Celebrating fall in the Midwest means getting outside as much as possible before the snow and cold arrive. Picking apples, choosing just the right pumpkin and visiting corn mazes are part of the celebrations.
This year, our social media team decided to create a Corny Corn Maze Survival Tips video to celebrate this great fall tradition. This is kind of out there for us: traditionally, we’re not really funny. But we decided to have some fun and with the help of the fabulous team at Treinen Farms in Lodi, Wis., we created the video with practical tips.
Take a look, and let me know what you think!
It was July when we started working on this video, right in the middle of the devastating drought. Looking ahead to the harvest and reading about the impact it would have on grocery prices, we started thinking about the issue of hunger.
We decided we wanted to do something, and fortunately were able to expand on an existing partnership with the National FFA Organization and support their Rally to Fight Hunger. We could have just given them money, but decided to take this on as a social cause, using our Facebook community to help raise the money and spread the word about the impact hunger has on American families.
The support has been impressive. Our customers and other Facebook fans have left many positive comments thanking us for our support, and to them I say “thank YOU!”
They’ve put the social in this social cause, helping us to spread the word about the FFA’s great work.
Celebrating with a little bit of humor, addressing a serious national issue and watching people rally around a common cause. It’s been a good few weeks.
I like to garden, put vegetable plants and seeds in the ground and see what happens. I like to tend the plants, watch them grow, flower and start to fruit. I wait impatiently for a tomato to turn just the right shade of red before picking it.
So it comes as no surprise that I jumped at the opportunity to ask for one of the 56 10x10-foot plots in American Family's new community garden on the company’s National Headquarters grounds.
What did surprise me is what happened next.
I talk about the garden with anyone who has five minutes to listen. I explain how proud I am what we've built in just two years. I describe how the community garden is much bigger than a 10x10-foot plot. I show off photos of the garden, gardeners and the produce we harvest. I talk about the 377 pounds of fresh produce we donated to food pantries in the Madison, Wis., area this year.
We call it a "community garden" for a reason. Our community garden has 118 plots, but many more people are involved. I've seen husband-wife teams, entire families and small groups of coworkers work garden plots together.
I'm always meeting new people in the garden. We share seeds, gardening tips and recipes. Together, we celebrate that great big onion (a one-pound onion) and mourn together the loss of a plant or an entire patch of sweet corn (darn raccoons!). And I've met children who wouldn't touch a green bean but after growing them, can't get enough.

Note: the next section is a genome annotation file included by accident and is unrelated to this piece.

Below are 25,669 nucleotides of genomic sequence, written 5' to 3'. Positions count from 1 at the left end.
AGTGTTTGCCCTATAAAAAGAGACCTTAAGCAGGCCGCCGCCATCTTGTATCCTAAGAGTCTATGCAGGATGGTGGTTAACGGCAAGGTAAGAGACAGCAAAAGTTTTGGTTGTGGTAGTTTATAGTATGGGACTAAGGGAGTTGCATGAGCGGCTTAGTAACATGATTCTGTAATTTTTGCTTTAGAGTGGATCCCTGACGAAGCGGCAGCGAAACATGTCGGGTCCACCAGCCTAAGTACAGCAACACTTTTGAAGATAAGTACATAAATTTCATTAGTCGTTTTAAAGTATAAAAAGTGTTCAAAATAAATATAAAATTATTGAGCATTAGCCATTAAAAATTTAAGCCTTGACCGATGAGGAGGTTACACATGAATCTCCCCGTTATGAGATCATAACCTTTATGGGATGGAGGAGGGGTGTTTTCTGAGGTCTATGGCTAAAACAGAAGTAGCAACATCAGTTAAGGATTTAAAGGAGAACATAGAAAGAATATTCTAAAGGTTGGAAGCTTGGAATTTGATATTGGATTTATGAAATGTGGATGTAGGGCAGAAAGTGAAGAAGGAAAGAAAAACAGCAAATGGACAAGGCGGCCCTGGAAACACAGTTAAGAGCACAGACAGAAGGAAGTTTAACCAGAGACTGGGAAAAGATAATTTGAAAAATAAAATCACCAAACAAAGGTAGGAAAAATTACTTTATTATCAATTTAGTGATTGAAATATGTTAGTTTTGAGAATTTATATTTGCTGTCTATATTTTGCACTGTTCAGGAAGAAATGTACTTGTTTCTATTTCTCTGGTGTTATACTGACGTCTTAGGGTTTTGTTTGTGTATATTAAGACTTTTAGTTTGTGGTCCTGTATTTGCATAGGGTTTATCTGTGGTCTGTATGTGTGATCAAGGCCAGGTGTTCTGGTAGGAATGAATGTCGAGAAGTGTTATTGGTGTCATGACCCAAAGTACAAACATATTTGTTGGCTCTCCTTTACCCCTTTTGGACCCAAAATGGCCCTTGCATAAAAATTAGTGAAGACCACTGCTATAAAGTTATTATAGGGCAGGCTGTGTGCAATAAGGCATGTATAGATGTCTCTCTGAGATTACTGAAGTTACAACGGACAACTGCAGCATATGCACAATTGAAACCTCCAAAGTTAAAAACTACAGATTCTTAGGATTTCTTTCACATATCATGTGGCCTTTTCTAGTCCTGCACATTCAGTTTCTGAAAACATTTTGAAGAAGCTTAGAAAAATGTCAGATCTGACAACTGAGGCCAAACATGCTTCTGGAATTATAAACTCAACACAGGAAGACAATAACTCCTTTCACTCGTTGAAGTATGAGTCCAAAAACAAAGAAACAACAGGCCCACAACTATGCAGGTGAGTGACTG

My involvement with the community garden is an incredibly engaging and educational process. Not only do I go to work each day, I visit my plot before or after work. I joined the garden committee. Then I volunteered to be a garden monitor. Now in our second year, I volunteered to co-chair the garden's leadership team.
The community garden is also part of American Family's overall sustainability efforts. The garden sits on previously unused land, making it productive. In addition to 118 individual plots, we planted six fruit trees that will eventually be harvested by community members. And being right here on the company's national headquarters campus, people don't have to drive far or out of their way to get to it because most of us tend our gardens before or after work.
The garden has also sparked my interest in writing about it, so I started a personal blog about urban gardening, where I encourage people to comment, share their perspectives and have gardening fun.
Josh Feyen is a social media specialist at American Family Insurance, where he also grows vegetables in a community garden plot. Josh writes about his gardening adventures in The Urbane Farmer blog.
This month, we introduced this public blog on our website called Dream Protectors, the American Family Insurance blog.
It’s a new place for us to share our American Family stories. In creating this blog, we were motivated by an internal blog we have, where employees and agents share their experiences and inspiration. Why not share the stories about how we take care of customers or ways we are involved in our communities with the world, too?
These posts will be an opportunity for you to get to know us better. From taking care of customers during a big storm (like after the Joplin tornado in 2011) to agents going the extra mile to help a customer cut down a tree, to our focus on sustainability and our support of community agriculture, it all paints a rich picture of who we are as a company, and what we stand for.
If you have any thoughts or ideas about our blog, I’d love to hear from you. Please drop me an email at email@example.com
I always smile when I’m referred to as a long-tenured employee. In fact, I’m the fourth longest-tenured employee at American Family Insurance right now.
Yes, 45 years is a long time to work at the same place, but I’ve loved every minute of it. And, that’s why I’ve stayed so long. I love my job, or my many jobs as you will see.